3. I love YA books, but I've been avoiding this series because it feels too much like Battle Royale. I know watching something like that doesn't compare to actually being in a war or similar situation, but I swear I had some miniature, less intense form of PTSD for days after watching that movie. I don't handle this sort of topic well.

    But I saw the trailer when I went to see another movie last weekend, and it does look really good. I wonder if it would be easier to take since it is made for kids. (I can't decide if Stanley Tucci's awful/awesome blue hair in the movie is support hat it's more childish or even more horrifying. :D) And I haven't actually tried to read a similar story, I'm sure a part of the problem with Battle Royale is actually seeing it. So I'm cautiously interested in the books and movie, but I'll wait awhile. Let other people go see the movie first and tell me if it's too much.

    You do really good reviews, btw. I've tried to do them a few times, but it mostly turns into more squeeing or ranting over the book/show/movie than actually describing and reviewing it for other people. :) One day I will learn.

    Oh, and also I noticed just now that you have a list of books you're reading on the sidebar. And then I saw GHOSTS and was excited and went to check it out and now it's on my wishlist too. I do not have enough ghosty things since I quit watching Ghost Hunters. But now I will!

    1. Ok. I never saw the movie or anime version of Battle Royale but I did read through a couple volumes of the manga. These books come nowhere near that level of detailed, lovingly described horrific violence. Most of the deaths actually happen off screen. Do people die? Yes. Do we see a few deaths? Yes. But they're not graphically described. Just enough for you to understand what's happening and that's it. The books deal with death in a horrible situation but they don't glorify it like Battle Royale did.

      The blue hair is a symptom of the Capitol. Everyone there is very into weird body mods. I don't know if it's an indicator of more childish imagery which will make it better for you or not. I don't think that the movie will be any more graphic than the book. I think the movie is only rated PG-13, right? So it can't be that bad.

      I plan on seeing it the weekend it comes out, if not at the midnight showing so I will let you know. :)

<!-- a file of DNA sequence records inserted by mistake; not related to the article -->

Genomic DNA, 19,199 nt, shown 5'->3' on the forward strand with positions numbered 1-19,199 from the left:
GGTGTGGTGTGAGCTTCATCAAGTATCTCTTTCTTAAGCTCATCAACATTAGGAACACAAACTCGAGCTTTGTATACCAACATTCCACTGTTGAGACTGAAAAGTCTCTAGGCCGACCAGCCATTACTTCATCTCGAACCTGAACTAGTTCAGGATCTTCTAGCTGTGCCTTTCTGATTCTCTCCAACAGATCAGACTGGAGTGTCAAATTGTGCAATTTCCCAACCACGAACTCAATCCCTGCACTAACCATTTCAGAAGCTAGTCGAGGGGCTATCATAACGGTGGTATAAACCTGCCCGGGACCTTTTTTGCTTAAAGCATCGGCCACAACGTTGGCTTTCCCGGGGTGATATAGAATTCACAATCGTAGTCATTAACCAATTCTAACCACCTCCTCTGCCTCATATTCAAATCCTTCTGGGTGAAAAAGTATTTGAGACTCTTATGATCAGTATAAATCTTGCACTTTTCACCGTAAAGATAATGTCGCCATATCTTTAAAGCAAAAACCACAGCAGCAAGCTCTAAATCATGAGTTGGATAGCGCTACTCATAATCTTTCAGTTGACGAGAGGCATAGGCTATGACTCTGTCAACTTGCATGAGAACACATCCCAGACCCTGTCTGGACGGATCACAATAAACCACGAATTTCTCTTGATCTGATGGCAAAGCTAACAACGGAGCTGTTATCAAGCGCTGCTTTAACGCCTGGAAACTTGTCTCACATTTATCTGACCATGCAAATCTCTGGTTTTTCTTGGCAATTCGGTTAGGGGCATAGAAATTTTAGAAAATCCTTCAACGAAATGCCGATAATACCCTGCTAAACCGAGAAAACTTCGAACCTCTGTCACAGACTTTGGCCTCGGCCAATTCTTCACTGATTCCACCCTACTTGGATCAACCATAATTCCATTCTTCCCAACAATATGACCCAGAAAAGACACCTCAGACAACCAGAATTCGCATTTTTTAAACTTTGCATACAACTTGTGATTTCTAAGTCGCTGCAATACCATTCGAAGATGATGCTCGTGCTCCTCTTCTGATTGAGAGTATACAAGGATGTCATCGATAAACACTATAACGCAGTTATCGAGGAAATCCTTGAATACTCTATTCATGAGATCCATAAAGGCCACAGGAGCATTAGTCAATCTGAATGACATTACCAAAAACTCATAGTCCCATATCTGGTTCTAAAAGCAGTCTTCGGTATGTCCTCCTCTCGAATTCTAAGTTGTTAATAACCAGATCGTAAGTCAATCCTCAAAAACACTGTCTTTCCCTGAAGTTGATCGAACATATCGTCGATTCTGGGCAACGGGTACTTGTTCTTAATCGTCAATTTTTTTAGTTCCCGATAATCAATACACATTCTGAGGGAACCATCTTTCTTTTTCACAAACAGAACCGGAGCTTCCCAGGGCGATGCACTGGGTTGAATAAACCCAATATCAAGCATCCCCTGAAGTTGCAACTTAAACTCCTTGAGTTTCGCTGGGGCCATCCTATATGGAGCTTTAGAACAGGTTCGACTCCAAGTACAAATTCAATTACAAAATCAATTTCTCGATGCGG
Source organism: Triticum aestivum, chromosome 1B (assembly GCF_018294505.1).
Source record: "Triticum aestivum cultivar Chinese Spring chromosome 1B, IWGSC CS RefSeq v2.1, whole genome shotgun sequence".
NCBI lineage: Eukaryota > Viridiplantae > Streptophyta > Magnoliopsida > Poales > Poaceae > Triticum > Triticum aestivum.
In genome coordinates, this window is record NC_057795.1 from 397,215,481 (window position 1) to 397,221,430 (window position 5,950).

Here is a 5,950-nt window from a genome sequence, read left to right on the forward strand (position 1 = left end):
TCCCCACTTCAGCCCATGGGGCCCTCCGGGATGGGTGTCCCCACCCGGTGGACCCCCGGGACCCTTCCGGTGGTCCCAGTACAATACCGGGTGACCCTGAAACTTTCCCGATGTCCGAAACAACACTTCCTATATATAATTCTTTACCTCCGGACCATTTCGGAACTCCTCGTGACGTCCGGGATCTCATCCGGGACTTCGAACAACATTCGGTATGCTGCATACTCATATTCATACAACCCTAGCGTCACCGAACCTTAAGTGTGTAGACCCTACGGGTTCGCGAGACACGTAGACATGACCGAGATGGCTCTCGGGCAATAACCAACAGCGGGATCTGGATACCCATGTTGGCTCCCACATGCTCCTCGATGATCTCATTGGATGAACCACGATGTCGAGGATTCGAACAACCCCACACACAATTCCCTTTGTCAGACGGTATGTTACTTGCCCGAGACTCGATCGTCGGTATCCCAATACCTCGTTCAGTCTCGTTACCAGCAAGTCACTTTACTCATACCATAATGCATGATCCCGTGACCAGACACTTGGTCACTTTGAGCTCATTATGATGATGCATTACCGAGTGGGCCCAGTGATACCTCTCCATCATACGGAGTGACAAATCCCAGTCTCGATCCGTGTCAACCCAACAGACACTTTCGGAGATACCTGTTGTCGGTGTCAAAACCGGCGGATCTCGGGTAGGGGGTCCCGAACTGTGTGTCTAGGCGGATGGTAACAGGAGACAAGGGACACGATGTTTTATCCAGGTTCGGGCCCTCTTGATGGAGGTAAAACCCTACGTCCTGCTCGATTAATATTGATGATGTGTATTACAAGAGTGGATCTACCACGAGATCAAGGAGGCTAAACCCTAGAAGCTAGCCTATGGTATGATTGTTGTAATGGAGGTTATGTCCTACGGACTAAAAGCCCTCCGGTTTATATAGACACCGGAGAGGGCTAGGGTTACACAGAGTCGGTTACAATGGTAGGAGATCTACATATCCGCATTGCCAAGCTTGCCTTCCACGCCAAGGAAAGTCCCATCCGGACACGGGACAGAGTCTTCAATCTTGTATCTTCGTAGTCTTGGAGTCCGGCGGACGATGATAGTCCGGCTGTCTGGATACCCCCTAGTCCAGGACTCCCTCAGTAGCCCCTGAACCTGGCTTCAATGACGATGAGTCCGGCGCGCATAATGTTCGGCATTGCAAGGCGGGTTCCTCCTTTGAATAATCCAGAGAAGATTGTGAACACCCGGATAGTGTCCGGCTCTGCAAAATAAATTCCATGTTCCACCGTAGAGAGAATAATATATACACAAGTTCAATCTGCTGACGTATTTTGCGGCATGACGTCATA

Thanks! I always worry that I'm not giving enough information out in my desire to not give away the good stuff. Nice to know it's working for you!

      re: Ghosts: DON'T! This book is a freaking *encyclopedia* and it's rather boring. I'm only still reading it out of sheer bloody mindedness. Seriously. I started reading it like two years ago. I will, when I'm more conscious, find you good ghost book recs. Don't bother with this one or really anything by Holzer. Save yourself!

    2. Hm, I wouldn't say BR (the movie anyway, which is all I've seen) glorified violence. It was very graphic to drive home how horrible it is and make an impression on people. Hotel Rwanda handled the violence much the same way, and it needed to because this really happened, and you don't get it until you see it. Of course BR can't make that claim, but I think there's something real going on there in that the total horror of the violence makes us think about how much fictional violence we consume every day and how much it us usually glorified and not shown as something horrible.

      Ok, rambling over. :D I really do love the concept behind Battle Royale and The Hunger Games, and I'm even glad that BR went as far as it did with the violence. Obviously, it's had an effect on me and I don't like violent movies and such anymore. But I'm also very glad to hear that The Hunger Games isn't like that. It sounds like it's probably handled really well, though I'll still wait to see it until I hear opinions on the film. :)

      Hahaha, ok. No on the ghost book, then. Thanks!

    3. I've never seen the movie so I'm basing my opinion on the manga which, as I recall since it's been years since I read them, were very lovingly detailed and gratuitous over the violence. And I normally *like* violence, so that's saying something. Battle Royale and American Psycho (the book) are the only two things I've ever put down because I felt they were too violent for me to enjoy.

      That being said, I agree that the *concept* behind Battle Royale as well as The Hunger Games is brilliant and something that needs to be explored. We do take in a *lot* of violence every day and I think to a certain extent we've become desensitized to it. Clearly none of this has stopped me from enjoying a bloodbath now and again. *laughs* I'd totally be one of those people in the Coliseum cheering my heart out.

      I'm going to do a ghost book post now...

  4. I loved them too. And also read them by recommendation from Becky :)

  5. This is one of my favorite series without a doubt.

    1. Everyone should read these books, they're that good.

    2. I have yet to meet someone who didn't enjoy them.

      Although I'm pretty certain my mum wouldn't, she was asking me what they're about and she just looked at me in horror when I explained :P she doesn't like any kind of violence though.